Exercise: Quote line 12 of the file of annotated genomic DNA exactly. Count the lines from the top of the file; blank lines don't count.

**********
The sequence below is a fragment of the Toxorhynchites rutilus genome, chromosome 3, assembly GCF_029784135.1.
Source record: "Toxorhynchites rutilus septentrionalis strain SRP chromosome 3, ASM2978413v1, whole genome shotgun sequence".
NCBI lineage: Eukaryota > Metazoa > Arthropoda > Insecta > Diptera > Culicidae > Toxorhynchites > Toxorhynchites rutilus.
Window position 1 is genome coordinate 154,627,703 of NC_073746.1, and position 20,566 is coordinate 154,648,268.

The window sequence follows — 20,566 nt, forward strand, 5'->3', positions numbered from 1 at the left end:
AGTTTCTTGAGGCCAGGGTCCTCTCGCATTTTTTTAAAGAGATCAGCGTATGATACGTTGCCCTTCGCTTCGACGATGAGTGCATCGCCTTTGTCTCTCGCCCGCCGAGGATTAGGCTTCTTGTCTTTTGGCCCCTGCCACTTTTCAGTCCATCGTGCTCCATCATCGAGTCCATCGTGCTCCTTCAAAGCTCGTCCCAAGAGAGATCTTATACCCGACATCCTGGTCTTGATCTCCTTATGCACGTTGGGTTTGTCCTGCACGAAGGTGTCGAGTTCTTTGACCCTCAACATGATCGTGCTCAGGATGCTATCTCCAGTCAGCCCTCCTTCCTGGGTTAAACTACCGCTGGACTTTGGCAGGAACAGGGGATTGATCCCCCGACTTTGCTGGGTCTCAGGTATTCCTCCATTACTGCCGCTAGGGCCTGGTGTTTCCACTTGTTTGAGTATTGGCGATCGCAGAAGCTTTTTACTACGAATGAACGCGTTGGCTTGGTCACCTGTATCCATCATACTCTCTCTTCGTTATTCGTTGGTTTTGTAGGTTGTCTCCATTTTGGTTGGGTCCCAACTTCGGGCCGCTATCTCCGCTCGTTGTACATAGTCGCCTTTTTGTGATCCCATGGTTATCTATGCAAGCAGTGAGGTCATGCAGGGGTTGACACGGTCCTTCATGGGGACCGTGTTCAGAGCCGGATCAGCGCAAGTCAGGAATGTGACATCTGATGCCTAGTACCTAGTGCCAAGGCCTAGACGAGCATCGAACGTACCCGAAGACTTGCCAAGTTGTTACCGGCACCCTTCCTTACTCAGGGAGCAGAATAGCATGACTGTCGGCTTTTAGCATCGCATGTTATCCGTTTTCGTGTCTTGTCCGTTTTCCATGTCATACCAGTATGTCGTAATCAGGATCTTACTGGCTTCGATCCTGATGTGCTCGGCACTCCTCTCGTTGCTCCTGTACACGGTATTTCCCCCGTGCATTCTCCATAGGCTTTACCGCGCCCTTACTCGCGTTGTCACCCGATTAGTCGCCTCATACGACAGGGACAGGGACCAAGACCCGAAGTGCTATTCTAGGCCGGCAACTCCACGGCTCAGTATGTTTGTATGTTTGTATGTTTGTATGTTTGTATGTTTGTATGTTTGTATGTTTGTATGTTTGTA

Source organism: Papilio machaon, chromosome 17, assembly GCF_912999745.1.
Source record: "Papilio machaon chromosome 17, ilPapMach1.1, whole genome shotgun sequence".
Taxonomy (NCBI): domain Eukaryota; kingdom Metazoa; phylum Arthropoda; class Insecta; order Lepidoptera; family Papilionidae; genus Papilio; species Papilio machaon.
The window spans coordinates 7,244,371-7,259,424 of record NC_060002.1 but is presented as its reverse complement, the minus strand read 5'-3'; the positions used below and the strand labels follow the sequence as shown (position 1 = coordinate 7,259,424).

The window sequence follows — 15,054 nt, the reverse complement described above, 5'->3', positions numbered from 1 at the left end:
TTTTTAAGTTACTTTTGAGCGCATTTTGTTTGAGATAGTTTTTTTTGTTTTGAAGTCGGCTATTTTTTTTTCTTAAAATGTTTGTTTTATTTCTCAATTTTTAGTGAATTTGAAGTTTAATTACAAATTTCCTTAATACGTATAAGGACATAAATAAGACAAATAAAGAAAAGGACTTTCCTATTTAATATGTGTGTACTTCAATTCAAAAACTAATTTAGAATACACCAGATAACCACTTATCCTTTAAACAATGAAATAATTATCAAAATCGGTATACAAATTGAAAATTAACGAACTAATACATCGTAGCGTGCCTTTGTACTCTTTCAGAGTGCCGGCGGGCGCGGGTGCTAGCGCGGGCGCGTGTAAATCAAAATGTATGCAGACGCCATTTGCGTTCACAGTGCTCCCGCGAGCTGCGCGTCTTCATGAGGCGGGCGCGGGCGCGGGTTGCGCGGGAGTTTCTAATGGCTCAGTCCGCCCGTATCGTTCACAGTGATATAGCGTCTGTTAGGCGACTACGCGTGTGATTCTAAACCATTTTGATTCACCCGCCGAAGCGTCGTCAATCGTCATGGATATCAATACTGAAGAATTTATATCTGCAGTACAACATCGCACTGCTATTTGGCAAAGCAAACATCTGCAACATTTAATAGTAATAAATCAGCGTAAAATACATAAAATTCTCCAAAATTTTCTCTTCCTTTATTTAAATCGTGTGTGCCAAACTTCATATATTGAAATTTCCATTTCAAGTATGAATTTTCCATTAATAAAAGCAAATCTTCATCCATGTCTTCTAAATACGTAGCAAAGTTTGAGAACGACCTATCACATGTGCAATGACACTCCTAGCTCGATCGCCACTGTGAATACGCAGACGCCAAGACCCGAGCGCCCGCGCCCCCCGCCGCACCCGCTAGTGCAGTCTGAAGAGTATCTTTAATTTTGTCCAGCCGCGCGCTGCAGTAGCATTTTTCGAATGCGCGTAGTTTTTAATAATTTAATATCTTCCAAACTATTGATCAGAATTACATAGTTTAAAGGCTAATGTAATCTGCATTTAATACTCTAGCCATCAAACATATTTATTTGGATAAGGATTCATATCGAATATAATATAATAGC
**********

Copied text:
TTTTTAAGTTACTTTTGAGCGCATTTTGTTTGAGATAGTTTTTTTTGTTTTGAAGTCGGCTATTTTTTTTTCTTAAAATGTTTGTTTTATTTCTCAATTTTTAGTGAATTTGAAGTTTAATTACAAATTTCCTTAATACGTATAAGGACATAAATAAGACAAATAAAGAAAAGGACTTTCCTATTTAATATGTGTGTACTTCAATTCAAAAACTAATTTAGAATACACCAGATAACCACTTATCCTTTAAACAATGAAATAATTATCAAAATCGGTATACAAATTGAAAATTAACGAACTAATACATCGTAGCGTGCCTTTGTACTCTTTCAGAGTGCCGGCGGGCGCGGGTGCTAGCGCGGGCGCGTGTAAATCAAAATGTATGCAGACGCCATTTGCGTTCACAGTGCTCCCGCGAGCTGCGCGTCTTCATGAGGCGGGCGCGGGCGCGGGTTGCGCGGGAGTTTCTAATGGCTCAGTCCGCCCGTATCGTTCACAGTGATATAGCGTCTGTTAGGCGACTACGCGTGTGATTCTAAACCATTTTGATTCACCCGCCGAAGCGTCGTCAATCGTCATGGATATCAATACTGAAGAATTTATATCTGCAGTACAACATCGCACTGCTATTTGGCAAAGCAAACATCTGCAACATTTAATAGTAATAAATCAGCGTAAAATACATAAAATTCTCCAAAATTTTCTCTTCCTTTATTTAAATCGTGTGTGCCAAACTTCATATATTGAAATTTCCATTTCAAGTATGAATTTTCCATTAATAAAAGCAAATCTTCATCCATGTCTTCTAAATACGTAGCAAAGTTTGAGAACGACCTATCACATGTGCAATGACACTCCTAGCTCGATCGCCACTGTGAATACGCAGACGCCAAGACCCGAGCGCCCGCGCCCCCCGCCGCACCCGCTAGTGCAGTCTGAAGAGTATCTTTAATTTTGTCCAGCCGCGCGCTGCAGTAGCATTTTTCGAATGCGCGTAGTTTTTAATAATTTAATATCTTCCAAACTATTGATCAGAATTACATAGTTTAAAGGCTAATGTAATCTGCATTTAATACTCTAGCCATCAAACATATTTATTTGGATAAGGATTCATATCGAATATAATATAATAGC